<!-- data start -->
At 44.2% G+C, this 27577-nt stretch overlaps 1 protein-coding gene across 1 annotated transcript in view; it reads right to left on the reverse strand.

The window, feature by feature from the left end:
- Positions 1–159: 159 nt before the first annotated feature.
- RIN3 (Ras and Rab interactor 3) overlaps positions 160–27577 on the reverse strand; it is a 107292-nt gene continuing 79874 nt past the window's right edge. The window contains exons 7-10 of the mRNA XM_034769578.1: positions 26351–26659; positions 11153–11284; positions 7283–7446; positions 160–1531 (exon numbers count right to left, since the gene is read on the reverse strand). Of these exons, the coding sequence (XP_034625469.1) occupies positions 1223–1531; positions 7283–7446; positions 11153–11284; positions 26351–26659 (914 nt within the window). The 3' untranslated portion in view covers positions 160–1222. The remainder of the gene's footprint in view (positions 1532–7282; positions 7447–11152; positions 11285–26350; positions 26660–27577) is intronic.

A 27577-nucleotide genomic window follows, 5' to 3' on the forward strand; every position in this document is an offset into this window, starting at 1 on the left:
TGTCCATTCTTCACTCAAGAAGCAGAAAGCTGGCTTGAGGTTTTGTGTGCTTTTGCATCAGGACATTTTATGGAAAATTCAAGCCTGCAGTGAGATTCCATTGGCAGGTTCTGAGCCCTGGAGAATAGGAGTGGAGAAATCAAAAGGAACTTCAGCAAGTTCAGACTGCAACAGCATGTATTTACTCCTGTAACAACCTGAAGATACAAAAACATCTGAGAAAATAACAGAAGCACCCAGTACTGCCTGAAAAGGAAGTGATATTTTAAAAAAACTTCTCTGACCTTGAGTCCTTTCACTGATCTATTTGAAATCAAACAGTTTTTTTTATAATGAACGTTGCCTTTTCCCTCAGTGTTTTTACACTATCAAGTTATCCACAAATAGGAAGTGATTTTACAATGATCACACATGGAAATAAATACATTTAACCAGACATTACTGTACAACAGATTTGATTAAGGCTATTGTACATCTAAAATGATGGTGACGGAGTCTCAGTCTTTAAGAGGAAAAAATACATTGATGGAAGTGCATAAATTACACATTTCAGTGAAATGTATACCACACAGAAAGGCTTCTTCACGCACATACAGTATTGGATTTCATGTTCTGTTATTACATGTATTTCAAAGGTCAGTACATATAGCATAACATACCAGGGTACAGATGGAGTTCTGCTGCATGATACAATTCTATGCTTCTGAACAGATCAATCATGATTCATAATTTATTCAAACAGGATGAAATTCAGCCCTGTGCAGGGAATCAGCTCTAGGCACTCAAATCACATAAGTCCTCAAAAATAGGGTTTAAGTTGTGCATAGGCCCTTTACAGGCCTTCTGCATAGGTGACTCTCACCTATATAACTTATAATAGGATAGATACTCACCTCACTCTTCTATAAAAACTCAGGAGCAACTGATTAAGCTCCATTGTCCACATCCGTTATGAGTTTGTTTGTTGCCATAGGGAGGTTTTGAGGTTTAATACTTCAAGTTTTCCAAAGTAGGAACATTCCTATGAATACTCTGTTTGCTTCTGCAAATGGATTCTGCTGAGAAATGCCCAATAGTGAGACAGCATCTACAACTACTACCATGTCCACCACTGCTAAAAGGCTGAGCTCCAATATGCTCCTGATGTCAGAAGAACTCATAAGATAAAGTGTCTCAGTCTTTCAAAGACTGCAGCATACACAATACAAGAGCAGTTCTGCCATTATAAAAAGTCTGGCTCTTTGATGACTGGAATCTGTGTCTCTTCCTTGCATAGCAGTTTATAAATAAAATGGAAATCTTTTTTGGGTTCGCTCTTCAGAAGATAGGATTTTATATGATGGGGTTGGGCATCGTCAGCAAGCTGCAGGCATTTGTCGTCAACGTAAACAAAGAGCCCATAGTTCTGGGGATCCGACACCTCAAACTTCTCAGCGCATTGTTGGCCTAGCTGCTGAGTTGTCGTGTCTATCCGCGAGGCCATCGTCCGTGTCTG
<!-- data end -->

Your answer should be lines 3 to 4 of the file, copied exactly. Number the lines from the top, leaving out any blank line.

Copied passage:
- Positions 1–159: 159 nt before the first annotated feature.
- RIN3 (Ras and Rab interactor 3) overlaps positions 160–27577 on the reverse strand; it is a 107292-nt gene continuing 79874 nt past the window's right edge. The window contains exons 7-10 of the mRNA XM_034769578.1: positions 26351–26659; positions 11153–11284; positions 7283–7446; positions 160–1531 (exon numbers count right to left, since the gene is read on the reverse strand). Of these exons, the coding sequence (XP_034625469.1) occupies positions 1223–1531; positions 7283–7446; positions 11153–11284; positions 26351–26659 (914 nt within the window). The 3' untranslated portion in view covers positions 160–1222. The remainder of the gene's footprint in view (positions 1532–7282; positions 7447–11152; positions 11285–26350; positions 26660–27577) is intronic.